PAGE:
Welcome back to Pack Hacks for Faculty. Each month, a member of the NC State faculty will provide quick tips, advice and other insight to facilitate your teaching, research, scholarship or engagement activities. If you are interested in making a submission for a future Pack Hacks for Faculty, please review our submission guidelines and contact firstname.lastname@example.org if you have questions.
This month, Fran Ligler, Lampe Distinguished Professor of Biomedical Engineering in the Department of Biomedical Engineering, gives advice on making the most out of tech transfer efforts.
Tech Transfer Tips
NC State ranks No. 2 nationally in commercialization of research among universities without a medical school. That’s an impressive statistic, but it takes long hours, endless hard work and truly innovative ideas by faculty to make that achievement possible. We also have an excellent Office of Technology Commercialization and New Ventures to provide solid resources for our faculty and staff.
Though research commercialization can be daunting, it is very much within the realm of possibility for faculty regardless of years of experience or discipline. From my own journey as a scientist, engineer, and inventor, I’ve learned some invaluable lessons on making tech transfer successful.
Before anyone can be aware of the benefits of using your technology, you have to think of why your invention would make a difference. It sounds simple, but the turning an idea into a successful invention starts with identifying a problem that needs solving. What would make the work of you and your colleagues easier, and what would make the lives of others better?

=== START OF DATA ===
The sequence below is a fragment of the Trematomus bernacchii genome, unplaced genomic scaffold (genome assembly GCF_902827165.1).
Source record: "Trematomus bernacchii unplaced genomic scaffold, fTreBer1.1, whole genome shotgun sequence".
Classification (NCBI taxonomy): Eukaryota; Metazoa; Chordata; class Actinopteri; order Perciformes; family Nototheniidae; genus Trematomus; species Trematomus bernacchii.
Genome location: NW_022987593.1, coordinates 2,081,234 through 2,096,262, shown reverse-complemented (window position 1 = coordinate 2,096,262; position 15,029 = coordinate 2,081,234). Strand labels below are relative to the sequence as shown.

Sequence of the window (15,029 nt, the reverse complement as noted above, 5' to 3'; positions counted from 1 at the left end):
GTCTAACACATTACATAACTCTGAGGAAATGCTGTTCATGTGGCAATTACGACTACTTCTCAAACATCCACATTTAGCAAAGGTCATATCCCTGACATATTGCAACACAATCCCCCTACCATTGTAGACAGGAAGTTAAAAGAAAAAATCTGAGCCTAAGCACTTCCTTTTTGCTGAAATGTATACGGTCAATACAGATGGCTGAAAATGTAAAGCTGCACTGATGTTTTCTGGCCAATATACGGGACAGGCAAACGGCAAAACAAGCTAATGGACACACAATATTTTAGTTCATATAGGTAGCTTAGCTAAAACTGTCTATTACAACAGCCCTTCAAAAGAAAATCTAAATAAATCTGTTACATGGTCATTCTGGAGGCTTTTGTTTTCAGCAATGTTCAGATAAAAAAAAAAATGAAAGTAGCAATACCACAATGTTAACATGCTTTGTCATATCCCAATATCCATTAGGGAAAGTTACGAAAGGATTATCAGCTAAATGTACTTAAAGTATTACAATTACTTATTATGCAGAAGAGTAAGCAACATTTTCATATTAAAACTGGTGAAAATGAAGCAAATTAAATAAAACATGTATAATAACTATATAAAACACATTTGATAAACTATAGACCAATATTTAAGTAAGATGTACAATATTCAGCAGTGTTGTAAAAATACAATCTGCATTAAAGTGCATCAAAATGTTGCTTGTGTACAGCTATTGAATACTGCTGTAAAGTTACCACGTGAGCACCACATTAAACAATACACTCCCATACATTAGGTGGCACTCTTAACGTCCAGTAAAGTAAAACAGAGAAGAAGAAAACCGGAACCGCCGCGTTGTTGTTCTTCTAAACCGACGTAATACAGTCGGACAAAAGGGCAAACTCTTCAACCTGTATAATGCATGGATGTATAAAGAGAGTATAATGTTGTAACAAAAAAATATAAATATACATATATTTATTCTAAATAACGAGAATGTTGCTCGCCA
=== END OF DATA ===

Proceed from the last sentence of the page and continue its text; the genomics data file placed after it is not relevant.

How do you assess the value of a patent? We all like to think that a lightbulb will just turn on in our heads, but truthfully there are seldom “a-ha” moments in research commercialization. What is the critical piece of the technology that makes what you’re trying to do work? It doesn’t have to be entirely new. Sometimes an improvement over current technology is just as valuable as the original patent, if it adds a capability that is really important for the user.
If you decide you might have something patentable, you need to understand commercial metrics to figure out if your invention holds true value. Think about what other patents exist in the space where you are trying to operate. If another patent is very close to your idea, think about if you can design a product that works better in some way, and if any differences give your product a significant edge.
Getting from Invention to Product
It is important to consider whether you want to license your technology to a pre-existing company or create a startup. If you license to a pre-existing company, you have options to choose the most appropriate commercial partner and maintain more of a work-life balance. There’s likely less stress going this route, with technical leadership being your foremost duty.
However, you may maintain more control over your technology through a startup. There’s also greater potential financial reward, with the trade-offs being recruiting others to work with you and more irregular hours and duties.
Understanding the Process
There’s certainly a method behind the madness with research commercialization. You must have the right motivation for sustained success, and that includes working toward a solution fit for end-users of your technology.
You also need to surround yourself with the right team. Find people smarter than yourself to work with — people who have unique skills and know how to do things you don’t. Give them the independence to solve a problem with their own skills, providing leadership all the way through.
Realizing Your Vision
To summarize, you’re not going to have all the answers to the world’s problems, but as an inventor, you will have some answers to specific problems. Create a vision for what you want to achieve, and turn that into something concrete. Surround yourself with the right team and give input that will inspire the right output.
*This article was adapted from an article by David Hunt and presentation by Fran Ligler. You can find the article and a video of that presentation here.
Fran Ligler is the Lampe Distinguished Professor of Biomedical Engineering in the Department of Biomedical Engineering in the College of Engineering. She can be reached at email@example.com.